Nova Scotia

Shannon Park concept plan unveiled at public meeting

It includes a new field for passive recreation next to the existing elementary school, a greenway for pedestrians and cyclists that cuts across the 34 hectare site and three spots where the property's history will be commemorated — one in each of the three coves.

If the plan is approved construction could begin in 2019

The proposed concept for Shannon Park. (Canada Lands Company)

The preferred concept plan for the redevelopment of the Shannon Park land in Dartmouth includes 17 acres of green or public space. The proposed plan was finally unveiled at a public meeting Wednesday night where it received largely positive reviews. 

It includes a new field for passive recreation next to the existing elementary school, a greenway for pedestrians and cyclists that cuts across the 34 hectare site and three spots where the property's history will be commemorated — one in each of the three coves.

"We have the connection of the water's edge into the community," said Chris Millier, director of Real Estate for Canada Lands, which is in charge of the project.

"We have an urban square that will be a focal point for the community."

Impressed with changes

Chief Bob Gloade (left) at the Shannon Park public meeting. (Pam Berman/CBC)

The local councillor is impressed with changes that have been made since three different options were presented last November.

"They really did listen to the public," said Coun. Tony Mancini, who represents District 6, Dartmouth North.  

"Overall, I'm very excited about the plan and what it's going to do for this community."  

Over 10 to 15 years, up to 3,000 units of housing could be built. There would be a mix of buildings with high-rises located closer to the MacKay Bridge, as well as mid-rise buildings and townhouses.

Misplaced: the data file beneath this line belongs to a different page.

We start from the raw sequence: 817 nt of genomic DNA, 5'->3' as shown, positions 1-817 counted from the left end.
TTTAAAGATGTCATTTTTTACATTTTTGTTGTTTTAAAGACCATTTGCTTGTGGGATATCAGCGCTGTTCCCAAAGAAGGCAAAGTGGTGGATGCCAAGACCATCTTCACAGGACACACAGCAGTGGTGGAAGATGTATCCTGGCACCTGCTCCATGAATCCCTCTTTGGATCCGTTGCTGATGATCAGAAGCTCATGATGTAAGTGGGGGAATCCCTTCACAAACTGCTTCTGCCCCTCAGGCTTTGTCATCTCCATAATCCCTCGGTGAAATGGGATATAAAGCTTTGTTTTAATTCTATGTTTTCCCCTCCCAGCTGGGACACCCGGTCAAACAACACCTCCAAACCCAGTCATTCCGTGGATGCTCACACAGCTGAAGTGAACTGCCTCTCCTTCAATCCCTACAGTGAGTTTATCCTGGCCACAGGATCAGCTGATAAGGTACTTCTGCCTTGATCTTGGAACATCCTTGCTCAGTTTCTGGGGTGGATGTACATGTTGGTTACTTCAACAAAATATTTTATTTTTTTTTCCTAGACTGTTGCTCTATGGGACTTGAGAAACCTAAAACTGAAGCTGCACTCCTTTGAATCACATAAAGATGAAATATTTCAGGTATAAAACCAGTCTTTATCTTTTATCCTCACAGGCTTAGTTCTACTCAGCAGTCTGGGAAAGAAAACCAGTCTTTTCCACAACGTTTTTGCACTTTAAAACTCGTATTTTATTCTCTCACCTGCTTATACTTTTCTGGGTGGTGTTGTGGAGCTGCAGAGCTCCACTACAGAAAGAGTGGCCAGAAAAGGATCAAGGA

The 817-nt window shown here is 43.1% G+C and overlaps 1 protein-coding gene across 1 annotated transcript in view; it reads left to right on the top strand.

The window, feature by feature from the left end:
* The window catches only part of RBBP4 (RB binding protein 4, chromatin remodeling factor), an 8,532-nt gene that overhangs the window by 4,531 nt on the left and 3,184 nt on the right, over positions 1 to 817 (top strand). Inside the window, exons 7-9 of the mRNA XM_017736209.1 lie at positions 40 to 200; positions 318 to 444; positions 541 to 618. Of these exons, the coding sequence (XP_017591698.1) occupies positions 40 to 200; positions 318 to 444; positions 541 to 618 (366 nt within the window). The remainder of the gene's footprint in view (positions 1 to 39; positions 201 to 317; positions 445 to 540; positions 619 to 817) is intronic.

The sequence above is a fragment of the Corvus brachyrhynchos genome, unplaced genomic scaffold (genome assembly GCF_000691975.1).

"It kind of brings a bit of the downtown into the north end," said Chris Pilkey, who lives nearby. "I'm very impressed. It looks very nice." 

Transportation concerns

Other people were concerned about bus routes, a possible ferry terminal, and bike lanes along streets. 

"How is a kid going to ride his bike to school? He's not going to go on the trail," said Margo Grant.  

"With a brand new street you can do anything you want. You should have protected bike lanes."

Shannon Park is currently undergoing a year long demolition. (Robert Short/CBC)

Part of the site will be developed by the Millbrook First Nation. Chief Bob Gloade says the band's land will be developed first.

"We don't have to go through the same process with HRM as Canada Lands because basically myself and my council — we're the ones that give the approval," said Gloade.

But Chief Gloade says the Millbrook development will be in keeping with the rest of the project.

"We've identified Clayton Developments early on as a partner ... they know the area, they know HRM."

Trail to be built first

Demolition work on Shannon Park started in February. Canada Lands officials say the property will be developed in four phases. 

During the first phase, the waterfront trail will be created and a main road will be constructed to give access to 
the Tuft's Cove area.

Between now and September, technical studies will be completed prior to a formal application to Halifax planners.  

If the plan is approved, construction is expected to begin in 2019.

About the Author

Pam Berman

Reporter

Pam Berman is CBC Nova Scotia's municipal affairs reporter. She's been a journalist for almost 35 years and has covered Halifax regional council since 1997. That includes four municipal elections, 19 budgets and countless meetings. Story ideas can be sent to pam.berman@cbc.ca